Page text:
2.5 My main concern about the proposal is that it is being applied ‘retrospectively’ in that the restriction on financer cost relief will apply to long term borrowings taken out in advance of the tax change being introduced. I have borrowed substantially to build my portfolio. I do not have a pension so my portfolio is intended to provide me with an income when I retire. I made my decisions to buy rental properties based on the tax laws that existed at the time. I had no reason to anticipate that such a significant tax change could be introduced that would affect the viability of my business. Had I known that it would not be possible to offset all my finance costs against my rental income, my approach to borrowing would have been different. Buying property is a long term investment. Most of my mortgages are for 20-25 year terms. The mortgages cannot be repaid in a short space of time. Selling properties to reduce debt will create capital gains tax liabilities. Incorporating will also create capital gains tax liabilities. Adjusting to the proposed tax change for many, including myself, is difficult, so the fact that it is proposed that the tax change is phased in is no consolation.

3.0 Proposed amendment

3.1 To address the unfairness of the tax proposal, and to protect the viability of existing property companies and other businesses that are reliant on a healthy private rented sector, I wish to put forward a proposed amendment and would hope that an MP will formally table this as an amendment to the Finance Bill. The amendment is intended to avoid the tax being applied retrospectively. The amendment is as follows:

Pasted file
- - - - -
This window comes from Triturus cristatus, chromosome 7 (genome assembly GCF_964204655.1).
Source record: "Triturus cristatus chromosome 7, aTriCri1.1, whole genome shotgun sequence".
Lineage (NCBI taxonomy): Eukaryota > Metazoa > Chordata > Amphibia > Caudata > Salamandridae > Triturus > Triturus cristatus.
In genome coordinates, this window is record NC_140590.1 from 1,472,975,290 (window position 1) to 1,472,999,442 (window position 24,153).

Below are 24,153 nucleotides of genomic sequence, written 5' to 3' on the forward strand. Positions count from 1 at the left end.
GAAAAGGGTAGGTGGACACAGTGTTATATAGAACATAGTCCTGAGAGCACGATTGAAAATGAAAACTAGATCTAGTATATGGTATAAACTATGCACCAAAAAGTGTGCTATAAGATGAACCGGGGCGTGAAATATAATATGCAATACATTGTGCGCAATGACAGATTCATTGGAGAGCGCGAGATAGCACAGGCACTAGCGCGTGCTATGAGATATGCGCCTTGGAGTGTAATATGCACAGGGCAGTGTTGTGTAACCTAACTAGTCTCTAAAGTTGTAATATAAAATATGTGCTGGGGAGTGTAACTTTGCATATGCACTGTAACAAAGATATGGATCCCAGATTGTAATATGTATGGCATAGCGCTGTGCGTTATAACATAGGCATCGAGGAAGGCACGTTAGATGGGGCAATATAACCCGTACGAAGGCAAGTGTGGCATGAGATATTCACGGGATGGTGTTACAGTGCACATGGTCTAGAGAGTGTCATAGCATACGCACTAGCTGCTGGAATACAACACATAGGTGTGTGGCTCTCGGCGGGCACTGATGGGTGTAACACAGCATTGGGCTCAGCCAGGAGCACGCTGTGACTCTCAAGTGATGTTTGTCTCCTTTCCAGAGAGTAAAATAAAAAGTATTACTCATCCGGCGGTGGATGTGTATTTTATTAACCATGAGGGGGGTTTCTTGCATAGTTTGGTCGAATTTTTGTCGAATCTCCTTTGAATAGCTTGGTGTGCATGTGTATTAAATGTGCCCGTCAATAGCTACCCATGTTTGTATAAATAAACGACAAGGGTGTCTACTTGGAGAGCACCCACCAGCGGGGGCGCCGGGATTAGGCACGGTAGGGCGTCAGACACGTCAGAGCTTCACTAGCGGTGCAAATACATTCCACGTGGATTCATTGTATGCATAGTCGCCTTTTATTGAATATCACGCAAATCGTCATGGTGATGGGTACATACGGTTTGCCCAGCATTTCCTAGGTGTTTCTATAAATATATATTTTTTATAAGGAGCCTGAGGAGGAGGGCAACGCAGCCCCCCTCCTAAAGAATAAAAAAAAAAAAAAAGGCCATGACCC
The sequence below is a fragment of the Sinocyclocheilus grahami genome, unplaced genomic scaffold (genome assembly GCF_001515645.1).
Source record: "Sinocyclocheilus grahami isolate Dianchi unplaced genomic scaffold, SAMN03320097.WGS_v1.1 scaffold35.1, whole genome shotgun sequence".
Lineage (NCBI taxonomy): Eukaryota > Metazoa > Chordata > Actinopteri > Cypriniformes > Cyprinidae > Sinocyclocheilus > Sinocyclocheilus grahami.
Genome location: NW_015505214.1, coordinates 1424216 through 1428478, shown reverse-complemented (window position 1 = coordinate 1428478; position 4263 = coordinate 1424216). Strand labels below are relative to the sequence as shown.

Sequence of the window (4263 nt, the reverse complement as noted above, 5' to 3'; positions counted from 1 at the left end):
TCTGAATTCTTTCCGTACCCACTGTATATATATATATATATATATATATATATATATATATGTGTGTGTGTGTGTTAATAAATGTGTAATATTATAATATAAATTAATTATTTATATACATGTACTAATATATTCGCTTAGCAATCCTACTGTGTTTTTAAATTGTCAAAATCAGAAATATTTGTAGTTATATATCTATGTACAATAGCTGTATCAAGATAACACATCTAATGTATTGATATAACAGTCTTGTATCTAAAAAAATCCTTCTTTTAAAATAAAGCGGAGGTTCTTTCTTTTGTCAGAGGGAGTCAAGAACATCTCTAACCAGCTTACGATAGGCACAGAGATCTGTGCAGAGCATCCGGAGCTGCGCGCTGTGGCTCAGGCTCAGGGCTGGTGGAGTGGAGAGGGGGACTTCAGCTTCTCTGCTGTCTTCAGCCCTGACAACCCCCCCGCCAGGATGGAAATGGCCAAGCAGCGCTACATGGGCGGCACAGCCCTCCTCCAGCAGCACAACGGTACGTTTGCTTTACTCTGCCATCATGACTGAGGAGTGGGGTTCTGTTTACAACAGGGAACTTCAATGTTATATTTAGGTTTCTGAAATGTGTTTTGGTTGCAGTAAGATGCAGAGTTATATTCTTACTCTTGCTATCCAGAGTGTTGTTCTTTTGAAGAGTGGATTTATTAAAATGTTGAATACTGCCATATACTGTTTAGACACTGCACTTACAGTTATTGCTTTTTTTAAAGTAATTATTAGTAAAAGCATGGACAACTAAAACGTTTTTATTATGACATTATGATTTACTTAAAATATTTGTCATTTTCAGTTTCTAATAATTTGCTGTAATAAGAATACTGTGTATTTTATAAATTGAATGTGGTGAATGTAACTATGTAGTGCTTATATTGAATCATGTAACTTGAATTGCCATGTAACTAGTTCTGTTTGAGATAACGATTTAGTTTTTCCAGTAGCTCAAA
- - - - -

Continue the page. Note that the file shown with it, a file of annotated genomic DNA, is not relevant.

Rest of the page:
At 272A, Delete subsections (1) to (6) and replace with

"272A Restricting deductions for finance costs related to residential property

(1) in calculating the profits of a property business for income tax purposes

for the tax year 2017-18 or any subsequent tax year, no deduction is

allowed for costs of a dwelling-related loan where the loan was written after 5 April 2017.

(2) Subsection (1) does not apply in relation to a property business

carried on by a company otherwise than in a fiduciary or representative


(3) Subsection (1) does not apply to dwelling-related loans where a remortgage has been carried out after 5 April 2017 and the amount borrowed does not exceed the amount of the dwelling related loan outstanding before 6 April 2017.

(4) For the meaning of "costs of a dwelling-related loan" see section 272B.

3. 2 . Th is amendment, together with anticipated action from the Bank of England to control the growth of the buy to let market , will ensure that the housing market does not become unstable. If the tax proposal goes ahead in its current form, there is a risk that landlords will flood the market with houses for sale, thus creating the unstable housing market the Bank of England warned about earlier this year .

4.0 Conclusion

4.1 This proposal will have a devastating impact on my property business and on my letting company. I urge the Government to scrap the measure or amend the Finance Bill as set out above.

4.2 There is a housing crisis in the UK with not enough houses being built to cope with the demand for housing. The proposed tax change for landlords will result in investment in housing declining at a time when more houses are needed. This is entirely the wrong approach. What is needed is more investment in housing of all tenures. Not everyone wants to or can afford to own a house. There is not enough social housing because much of the stock has been sold under right to buy legislation and financial constraints have limited the scale of new affordable housing that is being built. Landlords will not be able to increase the rents of tenants who are in receipt of Housing Benefit and so will be forced to evict the poorest members of society. Local councils will have to find them more expensive temporary accommodation which will increase both the cost and the administrative burden.

4.3 The private rented sector has grown in recent years because there is demand for private rented housing. For this reason, the sector should be supported and there should be fair treatment for landlords.

September 2015

Prepared 14th October 2015